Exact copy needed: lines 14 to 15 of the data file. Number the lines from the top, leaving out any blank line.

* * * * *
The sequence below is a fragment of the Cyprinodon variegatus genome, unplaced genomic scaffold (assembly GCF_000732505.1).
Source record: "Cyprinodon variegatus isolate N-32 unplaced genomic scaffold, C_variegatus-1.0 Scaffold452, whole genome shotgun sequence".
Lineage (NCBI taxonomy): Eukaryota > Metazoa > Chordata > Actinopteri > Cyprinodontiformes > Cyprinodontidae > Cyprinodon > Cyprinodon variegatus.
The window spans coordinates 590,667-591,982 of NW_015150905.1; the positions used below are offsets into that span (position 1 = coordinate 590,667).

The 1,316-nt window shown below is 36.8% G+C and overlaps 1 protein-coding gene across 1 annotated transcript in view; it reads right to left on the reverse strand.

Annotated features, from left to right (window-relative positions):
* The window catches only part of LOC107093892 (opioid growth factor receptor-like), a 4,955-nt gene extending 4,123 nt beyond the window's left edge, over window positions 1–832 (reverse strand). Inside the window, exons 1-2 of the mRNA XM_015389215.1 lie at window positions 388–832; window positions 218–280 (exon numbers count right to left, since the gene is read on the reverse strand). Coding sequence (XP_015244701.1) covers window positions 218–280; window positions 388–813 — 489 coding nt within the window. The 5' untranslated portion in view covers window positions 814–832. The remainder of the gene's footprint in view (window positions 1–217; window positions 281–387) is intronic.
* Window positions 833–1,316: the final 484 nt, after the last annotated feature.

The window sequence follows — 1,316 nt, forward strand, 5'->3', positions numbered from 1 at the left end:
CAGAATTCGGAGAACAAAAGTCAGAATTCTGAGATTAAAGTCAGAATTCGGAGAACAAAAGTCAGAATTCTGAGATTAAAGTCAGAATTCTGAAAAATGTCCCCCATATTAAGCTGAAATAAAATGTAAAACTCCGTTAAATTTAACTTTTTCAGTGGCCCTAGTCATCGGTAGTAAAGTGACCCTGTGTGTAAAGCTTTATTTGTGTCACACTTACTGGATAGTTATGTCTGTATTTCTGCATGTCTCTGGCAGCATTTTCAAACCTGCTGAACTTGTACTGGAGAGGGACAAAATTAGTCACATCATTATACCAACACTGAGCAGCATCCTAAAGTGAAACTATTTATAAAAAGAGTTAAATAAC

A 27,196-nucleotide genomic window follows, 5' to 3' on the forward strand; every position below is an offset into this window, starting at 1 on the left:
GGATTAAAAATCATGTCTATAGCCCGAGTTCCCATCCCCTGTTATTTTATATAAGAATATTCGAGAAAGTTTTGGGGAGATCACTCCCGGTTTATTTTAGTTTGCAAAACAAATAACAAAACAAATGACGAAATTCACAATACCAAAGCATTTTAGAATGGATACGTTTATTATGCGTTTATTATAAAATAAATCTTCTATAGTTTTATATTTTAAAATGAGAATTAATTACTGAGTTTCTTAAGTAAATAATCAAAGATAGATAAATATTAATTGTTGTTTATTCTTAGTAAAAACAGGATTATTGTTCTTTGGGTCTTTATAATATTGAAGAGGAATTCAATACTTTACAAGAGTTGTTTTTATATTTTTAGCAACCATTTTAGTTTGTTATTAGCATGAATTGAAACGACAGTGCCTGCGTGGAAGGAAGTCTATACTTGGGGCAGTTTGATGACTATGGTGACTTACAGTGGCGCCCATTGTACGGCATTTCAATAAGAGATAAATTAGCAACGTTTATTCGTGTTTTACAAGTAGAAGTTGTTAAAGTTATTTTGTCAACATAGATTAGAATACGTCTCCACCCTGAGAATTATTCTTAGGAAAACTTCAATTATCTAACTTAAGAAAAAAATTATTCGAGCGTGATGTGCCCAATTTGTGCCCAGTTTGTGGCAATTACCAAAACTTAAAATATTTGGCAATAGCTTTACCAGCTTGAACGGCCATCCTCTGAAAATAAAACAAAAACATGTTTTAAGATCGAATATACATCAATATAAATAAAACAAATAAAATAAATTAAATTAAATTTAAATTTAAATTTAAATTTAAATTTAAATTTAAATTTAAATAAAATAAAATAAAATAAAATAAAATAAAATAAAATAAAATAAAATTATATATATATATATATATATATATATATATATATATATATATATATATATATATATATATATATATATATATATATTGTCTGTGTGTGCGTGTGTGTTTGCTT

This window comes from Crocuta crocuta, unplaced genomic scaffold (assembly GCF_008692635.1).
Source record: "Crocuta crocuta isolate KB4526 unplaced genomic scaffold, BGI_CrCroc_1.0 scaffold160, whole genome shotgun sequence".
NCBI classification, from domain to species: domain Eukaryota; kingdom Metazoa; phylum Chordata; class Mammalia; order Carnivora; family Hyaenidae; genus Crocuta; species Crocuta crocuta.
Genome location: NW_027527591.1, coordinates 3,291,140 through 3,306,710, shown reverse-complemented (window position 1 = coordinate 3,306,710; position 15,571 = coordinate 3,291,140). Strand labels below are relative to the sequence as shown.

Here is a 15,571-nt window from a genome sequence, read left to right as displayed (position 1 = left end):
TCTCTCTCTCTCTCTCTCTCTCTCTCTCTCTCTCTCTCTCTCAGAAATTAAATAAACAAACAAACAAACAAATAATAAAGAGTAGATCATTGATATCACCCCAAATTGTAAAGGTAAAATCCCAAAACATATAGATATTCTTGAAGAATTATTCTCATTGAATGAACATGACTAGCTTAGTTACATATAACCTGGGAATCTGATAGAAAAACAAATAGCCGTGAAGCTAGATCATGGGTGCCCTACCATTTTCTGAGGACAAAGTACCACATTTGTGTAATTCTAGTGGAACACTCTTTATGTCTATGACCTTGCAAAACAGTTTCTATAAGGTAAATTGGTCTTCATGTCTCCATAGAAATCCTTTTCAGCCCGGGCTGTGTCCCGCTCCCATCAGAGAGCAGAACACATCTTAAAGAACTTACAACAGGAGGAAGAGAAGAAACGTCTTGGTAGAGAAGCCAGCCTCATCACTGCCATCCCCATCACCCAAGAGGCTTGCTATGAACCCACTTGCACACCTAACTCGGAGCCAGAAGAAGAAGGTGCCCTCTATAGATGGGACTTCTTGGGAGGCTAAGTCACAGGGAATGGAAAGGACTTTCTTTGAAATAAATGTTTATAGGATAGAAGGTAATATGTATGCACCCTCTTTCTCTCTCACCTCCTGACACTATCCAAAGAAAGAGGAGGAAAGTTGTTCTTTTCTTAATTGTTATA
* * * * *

Source record: "Crocuta crocuta isolate KB4526 unplaced genomic scaffold, BGI_CrCroc_1.0 scaffold160, whole genome shotgun sequence".
NCBI classification, from domain to species: domain Eukaryota; kingdom Metazoa; phylum Chordata; class Mammalia; order Carnivora; family Hyaenidae; genus Crocuta; species Crocuta crocuta.